Self-Learning with Atomsmith > How It All Works
How It All Works
Open The Atomsmith Classroom, and two windows appear (see the figure, right):
Atomsmith as a Virtual Laboratory
With Atomsmith, you have an interactive and safe (no chemical spills, burns or fires) virtual lab at your fingertips. Just select a Unit by left-clicking on it in the box on the left side of the Experiment Browser. Once you select a Unit, the Experiments and Lessons in that Unit appear in the box on the right side. Units and their corresponding experiments are color-coded (e.g. Phases of Matter - Gases, Atomic Structure, Molecular Structure - VSEPR). By selecting an experiment and clicking on the “Open the Experiment” button, you will enter the experiment. Then just start reading -- all that you need to know is presented in tutorial format. There's no instruction manual. You don't need one!
The typical format for an Experiment is a Unit Overview or short introductory narrative followed by Experiment Objectives. The Experiment’s Objectives are followed by directions for conducting the Experiment (the Experiment Procedure) and by a series of questions targeting Observations and data generated from performing the Experiment. Some Observation questions are answered online; others are recorded on the Experiment Worksheets. Throughout the Experiments, you will also find embedded web links and animations. These links and animations provide instantaneous enrichment of the material being covered.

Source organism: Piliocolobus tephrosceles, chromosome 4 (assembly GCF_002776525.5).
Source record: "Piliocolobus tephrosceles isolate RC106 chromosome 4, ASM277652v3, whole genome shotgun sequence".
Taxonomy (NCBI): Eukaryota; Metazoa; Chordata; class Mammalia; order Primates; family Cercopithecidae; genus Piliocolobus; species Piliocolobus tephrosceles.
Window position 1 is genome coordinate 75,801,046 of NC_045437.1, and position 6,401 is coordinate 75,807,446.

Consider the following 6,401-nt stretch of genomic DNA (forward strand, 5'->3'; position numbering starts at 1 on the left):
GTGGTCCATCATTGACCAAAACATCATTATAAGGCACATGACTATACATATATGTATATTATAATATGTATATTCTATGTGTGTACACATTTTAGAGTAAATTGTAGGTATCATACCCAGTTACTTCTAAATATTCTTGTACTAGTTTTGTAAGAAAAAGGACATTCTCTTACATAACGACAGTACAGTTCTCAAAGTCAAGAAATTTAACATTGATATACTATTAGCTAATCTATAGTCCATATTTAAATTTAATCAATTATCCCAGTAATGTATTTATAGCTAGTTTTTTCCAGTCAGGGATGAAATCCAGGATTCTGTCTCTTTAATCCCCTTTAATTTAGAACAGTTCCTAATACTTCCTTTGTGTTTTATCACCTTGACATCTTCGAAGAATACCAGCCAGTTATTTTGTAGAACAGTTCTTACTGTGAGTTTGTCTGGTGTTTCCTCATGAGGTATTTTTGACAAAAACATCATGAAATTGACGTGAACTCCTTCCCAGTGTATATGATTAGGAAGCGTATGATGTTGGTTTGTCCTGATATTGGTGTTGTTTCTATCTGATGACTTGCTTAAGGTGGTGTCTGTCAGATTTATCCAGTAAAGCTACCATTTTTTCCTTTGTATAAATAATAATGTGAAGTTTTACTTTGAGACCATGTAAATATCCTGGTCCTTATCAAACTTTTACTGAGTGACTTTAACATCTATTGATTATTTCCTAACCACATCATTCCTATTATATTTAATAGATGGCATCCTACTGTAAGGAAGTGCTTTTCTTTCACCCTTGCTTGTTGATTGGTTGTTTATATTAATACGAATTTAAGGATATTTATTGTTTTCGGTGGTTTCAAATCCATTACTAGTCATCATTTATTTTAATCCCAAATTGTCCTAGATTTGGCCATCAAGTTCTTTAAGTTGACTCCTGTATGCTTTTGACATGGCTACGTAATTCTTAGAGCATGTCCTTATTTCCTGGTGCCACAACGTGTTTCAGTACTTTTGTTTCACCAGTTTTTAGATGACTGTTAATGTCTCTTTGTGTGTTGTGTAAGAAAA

At the conclusion of each Experiment, there is a Summary section. This section lists what you should have achieved by completing the Experiment. The list corresponds to the goals set out in the Objectives.
As mentioned above, each Experiment is also supplied with a Worksheet that you can use to record your Experiment Observations. (Print it from the “Open Experiment Worksheet” button in the Experiment Browser.) You can then check the worksheet by using the answers provided in the "Teachers" menu in the Model Window.
Finally, The Atomsmith Classroom Curriculum suggests that you keep a Journal to track your growing knowledge (a scientific practice), and also that you challenge yourself with Experiment Extensions. Experiment Extensions involve some independent thinking on your part, but vary in their rigor.
And if you would like to create your own experiments and use the labs and tools independent of the curriculum text, simply close the Experiment Browser (right window) and access all of the tools that you have licensed through the Model Window's "Simulation" and "View" menus.
For Atomsmith newbies, the Unit “Introducing The Atomsmith Classroom” is always available regardless of which Curriculum Units you have licensed. This Unit covers the basics of what molecules and molecular models are (We believe that it is important for you to have a basic understanding of the strengths and weaknesses of the models that you are working with.) and how to use the Model Window’s visualization tools. It also contains a Lesson that instructs on the Scientific Method and its terminology -- material referenced often in other Curriculum Units.